Monday, July 16, 2012

Performing forensics on RAMDisk based operating system via QEMU

I came across a problem requiring me to get to a filesystem resident in RAM via a RAMDisk. I used QEMU to dump this to a file for further analysis.

The system at hand was disk encryption software that performs some disk trickery in order to unlock the drive after supplying credentials to the disk encryption software. The disk encryption software was Linux based. However, the RAMDisk was being initiated by MSDOS startup files. It was a very weird setup.

I was able to use QEMU and an Ubuntu Live USB disk to dump what I needed. Because the disk encryption was resident on the HDD instead of the BIOS, I was able to boot to my Live USB and circumvent the HDD entirely. Once in the Live System, I installed qemu and ghex.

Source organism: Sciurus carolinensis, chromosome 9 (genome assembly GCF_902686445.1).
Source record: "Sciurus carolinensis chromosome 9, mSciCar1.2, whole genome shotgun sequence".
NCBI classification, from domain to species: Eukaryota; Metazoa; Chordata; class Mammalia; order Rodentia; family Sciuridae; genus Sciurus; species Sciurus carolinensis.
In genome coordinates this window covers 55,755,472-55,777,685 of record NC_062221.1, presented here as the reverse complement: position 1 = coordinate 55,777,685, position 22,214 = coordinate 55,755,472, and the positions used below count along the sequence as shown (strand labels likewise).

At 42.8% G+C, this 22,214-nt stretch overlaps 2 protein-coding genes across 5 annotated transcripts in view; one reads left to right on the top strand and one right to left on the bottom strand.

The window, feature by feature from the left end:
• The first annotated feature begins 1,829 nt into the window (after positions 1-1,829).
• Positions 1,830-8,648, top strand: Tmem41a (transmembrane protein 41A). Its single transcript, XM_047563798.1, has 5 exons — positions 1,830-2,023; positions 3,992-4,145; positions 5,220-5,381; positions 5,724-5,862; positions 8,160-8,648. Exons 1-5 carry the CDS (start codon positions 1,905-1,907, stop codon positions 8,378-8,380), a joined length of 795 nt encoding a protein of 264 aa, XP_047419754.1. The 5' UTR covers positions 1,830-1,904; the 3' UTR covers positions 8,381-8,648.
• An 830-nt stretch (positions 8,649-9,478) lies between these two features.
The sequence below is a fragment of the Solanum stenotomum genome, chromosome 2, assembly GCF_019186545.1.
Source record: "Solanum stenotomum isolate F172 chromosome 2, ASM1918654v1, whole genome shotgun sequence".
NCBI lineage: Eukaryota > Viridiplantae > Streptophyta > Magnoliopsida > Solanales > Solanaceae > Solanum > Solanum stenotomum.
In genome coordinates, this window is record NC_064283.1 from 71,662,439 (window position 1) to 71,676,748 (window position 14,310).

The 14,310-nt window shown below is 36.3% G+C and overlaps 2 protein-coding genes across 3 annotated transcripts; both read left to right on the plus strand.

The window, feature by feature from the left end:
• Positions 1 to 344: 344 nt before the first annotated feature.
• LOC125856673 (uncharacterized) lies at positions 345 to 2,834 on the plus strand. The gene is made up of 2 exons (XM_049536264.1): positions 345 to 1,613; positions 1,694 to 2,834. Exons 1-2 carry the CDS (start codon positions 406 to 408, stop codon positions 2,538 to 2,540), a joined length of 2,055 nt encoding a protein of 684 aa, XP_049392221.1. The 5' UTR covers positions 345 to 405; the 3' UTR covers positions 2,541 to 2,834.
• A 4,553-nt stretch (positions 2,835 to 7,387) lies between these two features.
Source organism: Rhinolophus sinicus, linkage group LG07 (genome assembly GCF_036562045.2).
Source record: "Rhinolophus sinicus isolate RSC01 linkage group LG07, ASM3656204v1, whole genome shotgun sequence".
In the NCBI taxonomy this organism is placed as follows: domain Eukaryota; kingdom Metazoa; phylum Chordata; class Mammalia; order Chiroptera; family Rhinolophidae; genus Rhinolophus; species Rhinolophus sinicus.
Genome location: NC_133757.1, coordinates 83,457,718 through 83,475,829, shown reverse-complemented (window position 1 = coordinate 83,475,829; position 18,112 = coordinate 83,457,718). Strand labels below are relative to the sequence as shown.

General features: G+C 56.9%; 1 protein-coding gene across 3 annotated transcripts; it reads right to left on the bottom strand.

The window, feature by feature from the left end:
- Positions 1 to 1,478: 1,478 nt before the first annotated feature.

qemu-system-i386 -hda /dev/sda -monitor stdio
I was able to boot the hard disk into a virtualised environment. -monitor stdio gives me a qemu shell prompt in the bash shell that I started the QEMU instance in. This is how we will be saving the full state of the VM. Once booted into the disk encryption software, I ran the following to see what devices I had at my disposal

(qemu) info block
ide0-hd0: removable=0 io-status=ok file=/dev/sda ro=0 drv=raw encrypted=0
ide1-cd0: removable=1 locked=0 tray-open=0 io-status=ok [not inserted]
floppy0: removable=1 locked=0 tray-open=0 [not inserted]
sd0: removable=1 locked=0 tray-open=0 [not inserted]

Now that I have the disks, the hd0 block is what I want. We want to create a new file to save our vm into.

snapshot_blkdev ide0-hd0 dump

Now save the vm's state into the dump file


You may now use further, more advanced techniques to analyse the contents of the RAM disk by using a hex editor or various other tools to extract the wanted data from the saved state of the vm.